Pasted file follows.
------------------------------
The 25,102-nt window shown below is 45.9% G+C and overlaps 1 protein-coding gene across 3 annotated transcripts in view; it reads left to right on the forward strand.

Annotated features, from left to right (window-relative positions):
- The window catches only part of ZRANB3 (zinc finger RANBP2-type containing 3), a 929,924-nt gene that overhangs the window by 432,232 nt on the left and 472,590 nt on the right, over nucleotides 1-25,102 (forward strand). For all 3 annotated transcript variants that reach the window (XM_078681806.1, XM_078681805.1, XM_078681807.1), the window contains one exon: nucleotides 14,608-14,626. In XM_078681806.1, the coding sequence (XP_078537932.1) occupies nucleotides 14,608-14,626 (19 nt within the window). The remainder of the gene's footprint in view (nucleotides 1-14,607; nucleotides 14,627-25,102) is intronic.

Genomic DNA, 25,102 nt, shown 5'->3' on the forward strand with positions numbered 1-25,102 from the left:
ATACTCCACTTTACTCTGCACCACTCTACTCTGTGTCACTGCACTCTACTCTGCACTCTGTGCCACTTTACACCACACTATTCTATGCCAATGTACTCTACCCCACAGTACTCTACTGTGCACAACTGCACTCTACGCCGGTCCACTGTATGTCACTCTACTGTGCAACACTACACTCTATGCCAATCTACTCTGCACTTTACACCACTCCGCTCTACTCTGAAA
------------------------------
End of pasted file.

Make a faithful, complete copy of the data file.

The 25,102-nt window shown below is 45.9% G+C and overlaps 1 protein-coding gene across 3 annotated transcripts in view; it reads left to right on the forward strand.

Annotated features, from left to right (window-relative positions):
- The window catches only part of ZRANB3 (zinc finger RANBP2-type containing 3), a 929,924-nt gene that overhangs the window by 432,232 nt on the left and 472,590 nt on the right, over nucleotides 1-25,102 (forward strand). For all 3 annotated transcript variants that reach the window (XM_078681806.1, XM_078681805.1, XM_078681807.1), the window contains one exon: nucleotides 14,608-14,626. In XM_078681806.1, the coding sequence (XP_078537932.1) occupies nucleotides 14,608-14,626 (19 nt within the window). The remainder of the gene's footprint in view (nucleotides 1-14,607; nucleotides 14,627-25,102) is intronic.

Genomic DNA, 25,102 nt, shown 5'->3' on the forward strand with positions numbered 1-25,102 from the left:
ATACTCCACTTTACTCTGCACCACTCTACTCTGTGTCACTGCACTCTACTCTGCACTCTGTGCCACTTTACACCACACTATTCTATGCCAATGTACTCTACCCCACAGTACTCTACTGTGCACAACTGCACTCTACGCCGGTCCACTGTATGTCACTCTACTGTGCAACACTACACTCTATGCCAATCTACTCTGCACTTTACACCACTCCGCTCTACTCTGAAA